Photo: David Cannon/Getty Images
As recently as 2009, it was a foregone conclusion that Tiger Woods would catch Jack Nicklaus and win at least 19 majors.But then came the scandal and the injuries, and all of a sudden he’s on the wrong side of 35 and still needs five majors to become the undisputed greatest of all time.
So at age 36, he’s too old to pass Jack, right?
No. There are lots of reasons to think Tiger can’t catch him — his knees are bad, we have no idea what the scandal did to him psychologically, and he has only won one PGA tournament since 2009. But age is pretty low on that list.
History disagrees with us.
Older players simply don’t win all that many majors. Take a look at this age break down of major champions (via GolfMajorChampions.com):
Photo: Tony Manfred
Just 22% of majors have been won by players who were Tiger’s age or older. And once you get to age 40, your chances of winning a major shrink dramatically.
So according to history: Tiger needs to win five of the 16 majors he has left before age 40, or he faces steep odds. Even worse, the pool of under-25 phenoms (McIlroy, Bradley, Day, etc.) will be entering prime major-winning age right when Tiger hits the point when golfers almost never win majors.
But there’s hope for Tiger!
Golf (and sports in general), has changed drastically in the last 10 or even five years. Athletes are simply playing better at older ages than they ever had before. Steve Nash is one of the best point guards in the NBA at age 38. Kobe Bryant leads in minutes after 16 years in the league. Jamie Moyer just made a major league roster at age 49.
You can attribute this trend to whatever you want (sports science, training, diet, exploding salaries creating an incentive to be in better shape, etc.), but one thing is clear: the role of age in sports is changing.
Take a look at the age break down of the top 25 favourites to win the Masters this week (according to the sportsbook Bovada.lv):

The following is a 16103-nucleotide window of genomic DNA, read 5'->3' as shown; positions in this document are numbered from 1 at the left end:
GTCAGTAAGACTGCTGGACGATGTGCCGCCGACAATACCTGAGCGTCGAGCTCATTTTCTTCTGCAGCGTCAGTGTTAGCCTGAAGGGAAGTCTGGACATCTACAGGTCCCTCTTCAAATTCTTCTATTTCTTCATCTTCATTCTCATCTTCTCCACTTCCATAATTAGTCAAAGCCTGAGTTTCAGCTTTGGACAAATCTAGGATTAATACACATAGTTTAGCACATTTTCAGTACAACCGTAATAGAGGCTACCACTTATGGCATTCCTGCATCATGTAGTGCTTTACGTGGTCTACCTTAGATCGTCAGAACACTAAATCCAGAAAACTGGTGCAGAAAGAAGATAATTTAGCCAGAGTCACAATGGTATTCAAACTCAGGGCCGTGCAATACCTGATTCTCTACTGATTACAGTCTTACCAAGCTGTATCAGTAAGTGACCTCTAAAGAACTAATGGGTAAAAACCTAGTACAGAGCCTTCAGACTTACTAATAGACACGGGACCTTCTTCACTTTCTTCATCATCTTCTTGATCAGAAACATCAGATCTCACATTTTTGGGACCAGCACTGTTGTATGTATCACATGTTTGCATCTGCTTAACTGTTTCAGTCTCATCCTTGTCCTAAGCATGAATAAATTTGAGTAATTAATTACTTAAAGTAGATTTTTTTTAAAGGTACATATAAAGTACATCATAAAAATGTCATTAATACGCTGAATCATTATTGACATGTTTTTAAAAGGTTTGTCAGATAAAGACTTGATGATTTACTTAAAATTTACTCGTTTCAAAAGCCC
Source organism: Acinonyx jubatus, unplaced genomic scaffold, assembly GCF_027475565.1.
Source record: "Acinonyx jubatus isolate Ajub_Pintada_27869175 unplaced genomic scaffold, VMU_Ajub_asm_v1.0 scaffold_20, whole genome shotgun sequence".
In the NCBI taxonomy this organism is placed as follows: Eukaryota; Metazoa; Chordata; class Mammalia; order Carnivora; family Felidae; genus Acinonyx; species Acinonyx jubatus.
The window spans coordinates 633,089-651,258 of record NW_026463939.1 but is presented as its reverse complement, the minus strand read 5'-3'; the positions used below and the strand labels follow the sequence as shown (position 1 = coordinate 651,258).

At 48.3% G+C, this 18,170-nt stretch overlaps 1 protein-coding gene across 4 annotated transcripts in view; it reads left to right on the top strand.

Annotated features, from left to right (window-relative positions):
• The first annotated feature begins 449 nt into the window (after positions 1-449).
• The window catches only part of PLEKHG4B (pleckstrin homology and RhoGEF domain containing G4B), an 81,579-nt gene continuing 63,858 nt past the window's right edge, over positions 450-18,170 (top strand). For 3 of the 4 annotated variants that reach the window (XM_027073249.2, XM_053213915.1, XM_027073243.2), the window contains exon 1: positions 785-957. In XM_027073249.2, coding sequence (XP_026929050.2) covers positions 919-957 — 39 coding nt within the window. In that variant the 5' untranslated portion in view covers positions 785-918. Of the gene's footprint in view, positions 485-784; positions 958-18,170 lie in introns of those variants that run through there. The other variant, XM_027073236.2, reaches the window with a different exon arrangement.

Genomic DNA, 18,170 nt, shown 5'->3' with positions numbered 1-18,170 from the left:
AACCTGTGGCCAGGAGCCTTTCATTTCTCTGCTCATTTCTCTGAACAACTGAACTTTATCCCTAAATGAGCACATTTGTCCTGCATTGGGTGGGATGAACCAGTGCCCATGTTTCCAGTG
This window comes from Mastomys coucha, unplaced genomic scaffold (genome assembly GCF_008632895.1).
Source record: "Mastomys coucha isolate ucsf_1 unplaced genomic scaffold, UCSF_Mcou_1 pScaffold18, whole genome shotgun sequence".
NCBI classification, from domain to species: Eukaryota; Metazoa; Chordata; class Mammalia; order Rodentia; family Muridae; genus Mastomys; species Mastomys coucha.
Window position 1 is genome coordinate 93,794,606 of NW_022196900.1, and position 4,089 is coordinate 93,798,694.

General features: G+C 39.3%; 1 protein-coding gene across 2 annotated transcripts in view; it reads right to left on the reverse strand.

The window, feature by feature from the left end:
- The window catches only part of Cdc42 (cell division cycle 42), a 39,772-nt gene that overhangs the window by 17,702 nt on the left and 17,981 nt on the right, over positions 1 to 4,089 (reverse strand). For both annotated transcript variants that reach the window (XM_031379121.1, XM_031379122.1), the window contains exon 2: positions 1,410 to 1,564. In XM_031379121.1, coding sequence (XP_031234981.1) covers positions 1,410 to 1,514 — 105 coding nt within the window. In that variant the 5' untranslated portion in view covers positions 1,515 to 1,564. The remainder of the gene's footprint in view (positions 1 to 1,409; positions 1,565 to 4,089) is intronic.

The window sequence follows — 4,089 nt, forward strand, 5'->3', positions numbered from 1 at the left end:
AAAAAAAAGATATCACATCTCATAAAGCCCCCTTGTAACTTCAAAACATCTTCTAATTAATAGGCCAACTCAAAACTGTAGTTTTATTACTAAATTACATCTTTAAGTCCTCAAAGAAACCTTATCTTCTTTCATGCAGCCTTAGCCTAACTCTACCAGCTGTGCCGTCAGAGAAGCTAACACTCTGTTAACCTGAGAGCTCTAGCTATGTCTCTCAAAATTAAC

Photo: Tony Manfred
There are nearly as many contenders over the age of 38 (7), as there are under the age of 30 (8).
While the curve of this graph peaks between 30 and 33 just like the graph of major champions, there are more contending players toward the older end of the spectrum than you’d expect historically.
In addition, 35% of the last 20 majors (7 our of 20) have been won by players Tiger’s age or older, compared to 22% historically.
In short: Tiger has more time than the historical data suggests because golfers are playing at a high level for longer now. 36 is the new 32.
Another thing Tiger has going for him is his insane training regimen. You can’t predict when Tiger will decline because the sport has simply never seen an athlete like him. We know what happens to traditional golfers at age 40. But we have no idea what happens to a fit, super-focused athlete like Tiger Woods at age 40.
So no, Tiger is not too old to catch Jack.
That’s not to say he will catch Jack — he still has bum knee and a (possibly) shaky psyche. But you can’t rule him out on age alone.
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